Province/Territory: Newfoundland and Labrador

Adventure and Culture on Canada's Eastern Edge

  • 10,000 year old icebergs
  • 29,000 kilometres (18,000 miles) of coastline
  • 22 species of whales

Perched on the eastern edge of North America, Newfoundland and Labrador offers easily accessible, larger-than-life adventure, wilderness and culture. Hop on a boat to spot massive mountains of ice on the move in Iceberg Alley, crane your neck to see some of the 35 million seabirds including colourful puffins, or commune with 20 whale species – perhaps in a kayak or even joining them underwater!

Walk in the footsteps of long-vanished Vikings amid misty L’Anse aux Meadows’ sod houses, and explore dramatic fjords that were home to Inuit ancestors in the Torngat Mountains. Taste salt cod cakes and pies made of tundra cloudberries. Dance a jig or reel to fiery fiddling in the shoulder-to-shoulder pubs of the capital of St. John’s. A multi-cultural past that includes English, Irish, French and Aboriginals has spawned not only a quick-wit with a charming Irish lilt, but also a multitude of dialects and home-grown sayings that make up a unique local dictionary – after all, where else can you find place names like Jerry’s Nose, Leading Tickles West and Little Heart’s Ease?

Outdoor adventure

  • View freshwater fjords and 200 to 500-million-year-old fossils in dramatic Gros Morne National Park, a UNESCO World Heritage Site.
  • Stay in a base camp managed by Inuit, hike the dramatic Torngat Mountains fjords watching for polar bears and caribou and visit the foundations of ancient sod houses and stone burial sites.
  • While hiking along the 336-mile East Coast Trail, check out the Spout, a natural, wave-driven geyser found en route.

Urban adventures

  • Prowl George Street, the seat of St. John’s nightlife, amidst a waterfront region with more pubs per square foot than almost anywhere in North America.
  • Sample traditional local dishes like cloudberry pie, cod tongues and cheeks, salt cod and “toutons” – crispy pork lard - and a Jigg's Dinner.
  • See the views of icebergs and whales from atop historic Signal Hill where the final battle of the British/French Seven Years’ War was waged in 1762.

Arts & Culture

  • Walk in the footsteps of Vikings at L’Anse aux Meadows, the earliest known European settlement in the New World and a UNESCO World Heritage Site.
  • Embed yourself into Newfoundland and Labrador neighbourhoods, live like a local and take a self-guided eco-culture experience.
  • See where Guglielmo Marconi received the first transatlantic wireless signal in 1901.

Nature & Wildlife

  • Go whale watching along the Southern Shore while paddling a sea kayak
  • Peek at puffins and have a picnic with whales in the Witless Bay Ecological Reserve.
  • Don a wetsuit and slide into the water for the once-in-a-lifetime experience of snorkeling with whales.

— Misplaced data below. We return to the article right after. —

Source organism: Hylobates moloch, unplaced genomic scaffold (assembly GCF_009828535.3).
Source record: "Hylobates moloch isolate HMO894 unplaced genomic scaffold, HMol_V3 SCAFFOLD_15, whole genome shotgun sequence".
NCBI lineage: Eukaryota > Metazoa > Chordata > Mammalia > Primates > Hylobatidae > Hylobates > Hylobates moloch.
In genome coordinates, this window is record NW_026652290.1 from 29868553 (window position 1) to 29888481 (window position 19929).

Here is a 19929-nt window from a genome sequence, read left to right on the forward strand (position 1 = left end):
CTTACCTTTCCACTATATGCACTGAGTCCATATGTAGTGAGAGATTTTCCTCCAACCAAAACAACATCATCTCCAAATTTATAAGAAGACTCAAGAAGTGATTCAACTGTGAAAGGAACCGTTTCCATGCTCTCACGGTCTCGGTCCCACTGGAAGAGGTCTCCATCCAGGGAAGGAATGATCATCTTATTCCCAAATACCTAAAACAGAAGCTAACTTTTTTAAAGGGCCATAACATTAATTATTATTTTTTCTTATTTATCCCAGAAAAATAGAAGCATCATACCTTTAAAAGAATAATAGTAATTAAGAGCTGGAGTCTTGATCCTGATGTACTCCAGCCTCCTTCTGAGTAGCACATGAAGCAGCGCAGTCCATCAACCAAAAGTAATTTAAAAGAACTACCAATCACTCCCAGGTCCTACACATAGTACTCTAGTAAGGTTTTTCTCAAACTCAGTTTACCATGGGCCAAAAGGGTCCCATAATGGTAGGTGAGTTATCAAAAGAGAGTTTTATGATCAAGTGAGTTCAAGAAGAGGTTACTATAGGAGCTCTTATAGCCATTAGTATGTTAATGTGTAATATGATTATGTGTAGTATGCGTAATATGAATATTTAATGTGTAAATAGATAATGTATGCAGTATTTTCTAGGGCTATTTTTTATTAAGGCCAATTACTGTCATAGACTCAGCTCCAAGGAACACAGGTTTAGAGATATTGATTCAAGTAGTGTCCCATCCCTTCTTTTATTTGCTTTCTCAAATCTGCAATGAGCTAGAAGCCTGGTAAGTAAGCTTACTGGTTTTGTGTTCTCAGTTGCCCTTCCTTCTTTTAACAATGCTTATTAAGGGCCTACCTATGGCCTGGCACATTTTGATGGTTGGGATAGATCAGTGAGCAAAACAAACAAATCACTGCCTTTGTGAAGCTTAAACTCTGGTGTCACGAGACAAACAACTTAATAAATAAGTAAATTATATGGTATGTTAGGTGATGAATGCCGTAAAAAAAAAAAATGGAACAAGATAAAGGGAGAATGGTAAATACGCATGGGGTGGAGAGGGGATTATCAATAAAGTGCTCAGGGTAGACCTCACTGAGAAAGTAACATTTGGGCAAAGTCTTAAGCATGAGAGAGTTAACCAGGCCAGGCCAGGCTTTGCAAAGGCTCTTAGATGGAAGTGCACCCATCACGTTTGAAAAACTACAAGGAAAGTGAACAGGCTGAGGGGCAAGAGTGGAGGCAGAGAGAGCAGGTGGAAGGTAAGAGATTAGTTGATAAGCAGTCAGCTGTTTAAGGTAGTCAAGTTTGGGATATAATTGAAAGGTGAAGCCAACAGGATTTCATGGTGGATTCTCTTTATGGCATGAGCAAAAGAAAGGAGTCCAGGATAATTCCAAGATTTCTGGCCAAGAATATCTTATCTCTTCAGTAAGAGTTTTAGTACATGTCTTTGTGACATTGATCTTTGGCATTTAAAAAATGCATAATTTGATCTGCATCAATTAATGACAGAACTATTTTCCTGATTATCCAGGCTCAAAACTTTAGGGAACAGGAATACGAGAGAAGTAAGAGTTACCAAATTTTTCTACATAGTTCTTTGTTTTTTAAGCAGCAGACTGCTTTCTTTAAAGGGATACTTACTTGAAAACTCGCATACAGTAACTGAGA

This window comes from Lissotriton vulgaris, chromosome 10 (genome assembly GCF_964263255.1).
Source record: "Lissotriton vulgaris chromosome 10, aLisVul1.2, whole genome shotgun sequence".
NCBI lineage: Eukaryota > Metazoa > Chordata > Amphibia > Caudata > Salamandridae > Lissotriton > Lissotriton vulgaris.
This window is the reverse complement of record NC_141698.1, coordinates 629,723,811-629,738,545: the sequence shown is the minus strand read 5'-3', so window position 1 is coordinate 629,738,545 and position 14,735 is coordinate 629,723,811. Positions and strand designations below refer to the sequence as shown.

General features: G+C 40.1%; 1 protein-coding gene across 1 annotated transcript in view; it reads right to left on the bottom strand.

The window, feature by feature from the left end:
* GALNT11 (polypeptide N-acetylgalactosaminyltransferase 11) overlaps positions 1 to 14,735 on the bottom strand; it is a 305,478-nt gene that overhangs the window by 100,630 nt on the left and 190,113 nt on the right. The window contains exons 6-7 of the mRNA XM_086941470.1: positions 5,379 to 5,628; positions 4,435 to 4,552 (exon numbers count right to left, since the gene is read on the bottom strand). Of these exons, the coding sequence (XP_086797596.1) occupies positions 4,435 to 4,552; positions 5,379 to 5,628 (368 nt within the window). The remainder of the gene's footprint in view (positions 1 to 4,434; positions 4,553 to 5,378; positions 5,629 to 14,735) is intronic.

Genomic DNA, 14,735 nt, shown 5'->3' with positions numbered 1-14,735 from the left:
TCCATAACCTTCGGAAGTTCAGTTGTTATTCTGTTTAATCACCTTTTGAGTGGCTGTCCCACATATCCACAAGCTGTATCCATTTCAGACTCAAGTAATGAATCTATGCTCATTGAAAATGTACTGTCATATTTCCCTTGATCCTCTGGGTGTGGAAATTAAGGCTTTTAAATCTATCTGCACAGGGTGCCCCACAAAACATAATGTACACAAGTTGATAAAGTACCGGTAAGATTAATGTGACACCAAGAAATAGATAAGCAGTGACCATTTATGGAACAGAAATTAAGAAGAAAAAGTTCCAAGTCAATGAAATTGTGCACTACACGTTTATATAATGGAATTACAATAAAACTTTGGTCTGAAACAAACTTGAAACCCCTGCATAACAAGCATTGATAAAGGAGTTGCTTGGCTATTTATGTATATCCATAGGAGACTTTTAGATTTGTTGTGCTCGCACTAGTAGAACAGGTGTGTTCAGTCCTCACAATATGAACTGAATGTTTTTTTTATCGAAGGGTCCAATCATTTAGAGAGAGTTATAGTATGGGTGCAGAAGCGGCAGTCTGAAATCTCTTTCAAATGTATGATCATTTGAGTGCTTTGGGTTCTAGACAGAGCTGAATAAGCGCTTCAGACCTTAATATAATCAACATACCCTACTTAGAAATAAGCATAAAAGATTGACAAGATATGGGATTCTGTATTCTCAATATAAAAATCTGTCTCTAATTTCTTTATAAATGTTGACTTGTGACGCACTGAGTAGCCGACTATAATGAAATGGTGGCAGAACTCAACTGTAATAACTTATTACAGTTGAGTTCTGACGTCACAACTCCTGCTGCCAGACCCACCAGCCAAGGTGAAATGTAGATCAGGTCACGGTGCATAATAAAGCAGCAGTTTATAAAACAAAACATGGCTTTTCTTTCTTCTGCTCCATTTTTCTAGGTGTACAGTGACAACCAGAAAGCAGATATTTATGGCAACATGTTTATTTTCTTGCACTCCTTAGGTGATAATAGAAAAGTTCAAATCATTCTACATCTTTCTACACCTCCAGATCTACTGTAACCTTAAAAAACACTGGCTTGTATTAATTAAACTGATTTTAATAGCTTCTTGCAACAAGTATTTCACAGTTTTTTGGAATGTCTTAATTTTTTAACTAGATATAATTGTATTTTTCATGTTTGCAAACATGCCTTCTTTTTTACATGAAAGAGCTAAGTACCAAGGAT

On the water

  • See the "frozen behemoths" of Iceberg Alley, as chunks of glacial ice the size of ocean liners float into Labrador; finish the day with a shot of vodka made from fresh iceberg water.
  • See icebergs rise like surreal white mountains from the blue sea, while watching North America's largest population of humpback whales and seabirds.

Weather

  • St. John's enjoys the third mildest winter in Canada with comfortable cool-to-warm summers.
  • Across Newfoundland, the average summer temperature – July and August - is 16°C (61°F) while the average winter temperature – November to March - hovers around 0°C (32°F).
  • In Labrador which is further north, winter climate is somewhat harsher, but temperatures can top 25°C (77°F) during the short but pleasant summers.
  • In spring, during the peak iceberg and whale-watching season, the average temperatures in St. John’s hover between 2 - 6°C (35 – 43 °F)
  • Discover local weather information
  • Research local weather patterns at Environment Canada’s Canadian Climate Normals Website.
Quick facts

Area: 405,720 sq km (156,649 sq mi)
Capital City: St. John’s
Largest City: St. John’s
Total Population: 512,659
Official Languages: English
Provincial Motto: “Seek ye first the kingdom of God”

When to go
  • Spring in Newfoundland and Labrador arrives in April and May and is iceberg and whale-viewing season. Be prepared for a rain shower or two and dress warmly in layers.
  • Summer, from June through August, is t-shirt and shorts-warm, but keep a sweater handy near the cool coast when you’re hiking, biking, kayaking, fishing, taking in a festival or whale-watching by boat.
  • September through October is leaf-peeping time with fall colours in full swing. Good time for golf and prowling the national parks, but bring layers to keep warm.
  • November through March is downhill and cross-country skiing, snowshoeing and snowmobiling season. You might also spot the dancing Northern Lights in mid-winter.
Getting Here
Getting around
  • Newfoundland and Labrador may look mid-sized on a Canadian far east coast map, but it's actually a vast place with plenty of open country in between – travel takes some advance planning, and during the high summer season when demand is high for car rentals, accommodations and ferry services, booking in advance is recommended.
  • Find general information on getting around.
  • Travel by car ferry on Marine Atlantic between Newfoundland and Labrador in summertime.
  • Newfoundland and Labrador highway information is available on the government roads website which also includes an important moose advisory.
  • Find information about public transit in St. John’s on Metrolink.